Student ‘commits suicide over academic performance’

Obafemi Awolowo University (OAU)
Obafemi Awolowo University (OAU)

Kolapo Olowoporoku, a student of Obafemi Awolowo University, Ile-ife, has reportedly committed suicide after repeatedly failing some courses.

Mr Olowoporoku was an ‘extra year’ Computer Science student who ought to have graduated two sessions ago but was delayed as a result of two outstanding courses.

PREMIUM TIMES learnt that his mates graduated in the 2016/2017 academic session.

Our correspondent gathered that the deceased, who served as the general secretary of his departmental association in 2016, swallowed a poisonous substance, which led to his death on Sunday.

In 2017, a female student of the institution also took her life owing to poor performance in one of her courses.

PREMIUM TIMES reported how late Mercy Folaranmi, took poisonous substance because she had a grade ‘E’ in CHM101 (Chemistry for first year students), a reportedly dreaded course for year one students in the science and technology related faculties.

Speaking with this newspaper, his class representative, Ayo Oyewole, noted that the death of Mr Olowoporoku came as a rude shock. He added that the department was yet to get full details of the incident, as at the time of filing this report.

Meanwhile, when PREMIUM TIMES contacted on Monday, the school security officer, Babatunde Oyatokun, claimed ignorance of the issue.

“I also read it online. They said he killed himself because he failed some courses but I don’t have any information on that,” he said.

A very close friend of Mr Olowoporoku, who preferred to be identified as Mayowa, spoke of the possible connection of his death with the failure in some courses as rumoured by many.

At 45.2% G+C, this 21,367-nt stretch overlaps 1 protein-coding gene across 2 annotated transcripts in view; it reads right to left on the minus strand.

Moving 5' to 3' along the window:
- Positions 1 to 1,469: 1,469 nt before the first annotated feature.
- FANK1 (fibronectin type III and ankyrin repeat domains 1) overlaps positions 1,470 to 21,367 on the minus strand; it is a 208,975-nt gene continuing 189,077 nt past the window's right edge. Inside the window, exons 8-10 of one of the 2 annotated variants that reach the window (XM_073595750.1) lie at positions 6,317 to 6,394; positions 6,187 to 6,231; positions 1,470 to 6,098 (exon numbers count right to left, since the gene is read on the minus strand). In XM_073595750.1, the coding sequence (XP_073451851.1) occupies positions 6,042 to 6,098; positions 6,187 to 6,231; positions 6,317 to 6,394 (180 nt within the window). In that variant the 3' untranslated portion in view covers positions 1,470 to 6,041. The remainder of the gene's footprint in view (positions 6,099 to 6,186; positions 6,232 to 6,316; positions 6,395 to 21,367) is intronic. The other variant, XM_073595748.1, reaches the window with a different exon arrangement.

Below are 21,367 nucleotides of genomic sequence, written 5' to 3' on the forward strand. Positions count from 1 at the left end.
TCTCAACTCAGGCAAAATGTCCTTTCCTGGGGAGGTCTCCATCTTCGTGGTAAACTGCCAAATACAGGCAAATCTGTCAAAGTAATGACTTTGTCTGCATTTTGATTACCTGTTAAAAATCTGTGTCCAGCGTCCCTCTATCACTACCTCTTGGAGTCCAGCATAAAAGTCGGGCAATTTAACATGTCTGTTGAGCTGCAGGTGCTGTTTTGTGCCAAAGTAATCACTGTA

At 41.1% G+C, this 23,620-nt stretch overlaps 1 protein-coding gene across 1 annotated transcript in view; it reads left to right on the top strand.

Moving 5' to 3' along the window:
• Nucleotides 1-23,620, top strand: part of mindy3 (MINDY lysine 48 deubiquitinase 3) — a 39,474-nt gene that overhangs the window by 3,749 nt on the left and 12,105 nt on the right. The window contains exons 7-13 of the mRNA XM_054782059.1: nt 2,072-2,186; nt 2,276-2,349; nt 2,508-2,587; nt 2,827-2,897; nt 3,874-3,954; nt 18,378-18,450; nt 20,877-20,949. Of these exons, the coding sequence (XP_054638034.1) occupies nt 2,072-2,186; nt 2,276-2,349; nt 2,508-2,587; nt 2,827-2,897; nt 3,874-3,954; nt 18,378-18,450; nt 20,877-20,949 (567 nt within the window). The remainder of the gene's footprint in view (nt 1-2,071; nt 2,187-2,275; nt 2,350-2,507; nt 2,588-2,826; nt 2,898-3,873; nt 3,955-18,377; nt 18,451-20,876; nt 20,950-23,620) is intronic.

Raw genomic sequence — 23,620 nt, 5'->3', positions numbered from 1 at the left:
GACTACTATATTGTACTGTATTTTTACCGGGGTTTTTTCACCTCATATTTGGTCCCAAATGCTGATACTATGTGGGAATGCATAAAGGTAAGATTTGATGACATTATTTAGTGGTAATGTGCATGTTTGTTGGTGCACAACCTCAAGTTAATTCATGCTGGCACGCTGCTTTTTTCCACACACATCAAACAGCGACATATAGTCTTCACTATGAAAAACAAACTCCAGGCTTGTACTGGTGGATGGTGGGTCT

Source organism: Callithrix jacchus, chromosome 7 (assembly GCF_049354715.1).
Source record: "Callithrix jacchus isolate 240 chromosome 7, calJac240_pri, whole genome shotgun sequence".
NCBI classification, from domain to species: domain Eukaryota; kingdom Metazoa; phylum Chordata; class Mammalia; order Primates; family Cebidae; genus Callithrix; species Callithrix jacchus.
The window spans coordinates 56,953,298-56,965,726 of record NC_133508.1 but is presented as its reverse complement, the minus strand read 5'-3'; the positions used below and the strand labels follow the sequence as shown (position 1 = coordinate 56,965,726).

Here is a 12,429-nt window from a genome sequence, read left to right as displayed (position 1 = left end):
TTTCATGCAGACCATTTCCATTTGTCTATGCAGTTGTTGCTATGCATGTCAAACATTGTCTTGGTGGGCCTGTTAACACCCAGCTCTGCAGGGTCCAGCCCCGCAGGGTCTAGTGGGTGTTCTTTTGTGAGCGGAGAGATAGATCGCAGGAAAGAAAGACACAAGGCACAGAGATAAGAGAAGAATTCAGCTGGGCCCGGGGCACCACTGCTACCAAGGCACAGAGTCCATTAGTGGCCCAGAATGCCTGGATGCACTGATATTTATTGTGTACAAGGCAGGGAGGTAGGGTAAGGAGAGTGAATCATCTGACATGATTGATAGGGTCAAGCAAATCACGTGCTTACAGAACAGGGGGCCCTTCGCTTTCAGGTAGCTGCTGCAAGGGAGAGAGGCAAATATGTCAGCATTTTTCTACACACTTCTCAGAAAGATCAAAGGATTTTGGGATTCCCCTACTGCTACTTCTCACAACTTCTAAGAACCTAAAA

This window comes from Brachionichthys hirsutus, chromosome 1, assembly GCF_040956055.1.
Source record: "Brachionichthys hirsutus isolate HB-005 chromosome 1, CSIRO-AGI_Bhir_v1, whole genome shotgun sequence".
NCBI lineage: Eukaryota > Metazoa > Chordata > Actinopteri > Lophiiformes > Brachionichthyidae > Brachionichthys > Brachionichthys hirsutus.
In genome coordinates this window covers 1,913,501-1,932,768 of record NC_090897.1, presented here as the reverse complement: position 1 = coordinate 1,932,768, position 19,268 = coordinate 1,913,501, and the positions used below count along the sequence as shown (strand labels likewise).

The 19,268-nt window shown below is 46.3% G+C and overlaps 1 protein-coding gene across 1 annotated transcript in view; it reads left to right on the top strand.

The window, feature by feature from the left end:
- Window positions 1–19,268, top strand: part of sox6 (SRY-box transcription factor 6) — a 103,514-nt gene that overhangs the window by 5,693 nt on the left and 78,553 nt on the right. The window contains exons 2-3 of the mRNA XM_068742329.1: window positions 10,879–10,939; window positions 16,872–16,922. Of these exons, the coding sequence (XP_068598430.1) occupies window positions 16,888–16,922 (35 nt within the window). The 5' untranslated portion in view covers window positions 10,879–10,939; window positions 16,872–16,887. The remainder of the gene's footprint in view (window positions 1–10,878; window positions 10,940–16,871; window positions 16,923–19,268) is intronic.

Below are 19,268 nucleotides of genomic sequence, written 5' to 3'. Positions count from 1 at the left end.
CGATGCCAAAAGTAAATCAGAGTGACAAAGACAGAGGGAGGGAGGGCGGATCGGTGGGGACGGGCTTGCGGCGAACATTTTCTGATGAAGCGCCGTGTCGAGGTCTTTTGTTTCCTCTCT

“He is not the only one that had issues (with some courses). I also had but I have passed them.”

“He wrote the course as an extra student. That (was) first semester last session. The result came out late because of ASUU strike but was released in the second semester. (The one he told me about is CVE- technical report writing). So, when it was eventually released, he failed that one again,” he narrated.

“So, he said they were going to the department to beg the lecturers. Out of six of them who took the course as extra year students, only one passed. So I feel that contributed to his depression,” Mayowa continued.

Asked if the deceased ever confided in him about his frustrations, Mayowa replied; “He never showed it. But I could remember in Part Four, he told me that there’s pressure from home and that they (the parents) don’t know what he is facing in school. They want him to graduate with a first class or Second class upper.”

In a telephone conversation with PREMIUM TIMES, one of the students who visited the deceased residence in Lagos on Monday, Oludolapo Adepoju, confirmed Mr Olowoporoku’s death and spoke of the sad and gloomy state the team met the family.

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When quizzed further about what led to the suicide, he explained that the family does not want any details published about the incident.

“What has happened has happened and the family is not happy. They don’t want any other information published. After all, his picture has been circulated on the internet,” he told PREMIUM TIMES.


Usman Opeyemi, a final year student opined that although Mr Olowoporoku went through trying times, suicide should not have been an option.

“In as much as I understand his pains, I don’t believe suicide is worth it. Terminating one’s life is not the best.”

Another student and the acting coordinator, Education Rights Campaign (ERC), Olowolafe Samuel, while blaming the system, said, “No one is talking of the poor academic arrangements that slowly but deeply contributes to failure. For example, the previous session was one that went with writing of examinations without completing the stipulated hours of lecture due to ASUU strike,” he cited.

“No one is talking about a calendar that doesn’t put into consideration the psychological stability of students.

“Drawing logical deductions, it may be correct to say that what we have is not a matter of the students failing but the system failing itself. The system is that which is not intelligent, not the students. A reason why Nigeria students easily make academic landmarks in foreign countries but it becomes an herculean task to get good grades in their own country.”

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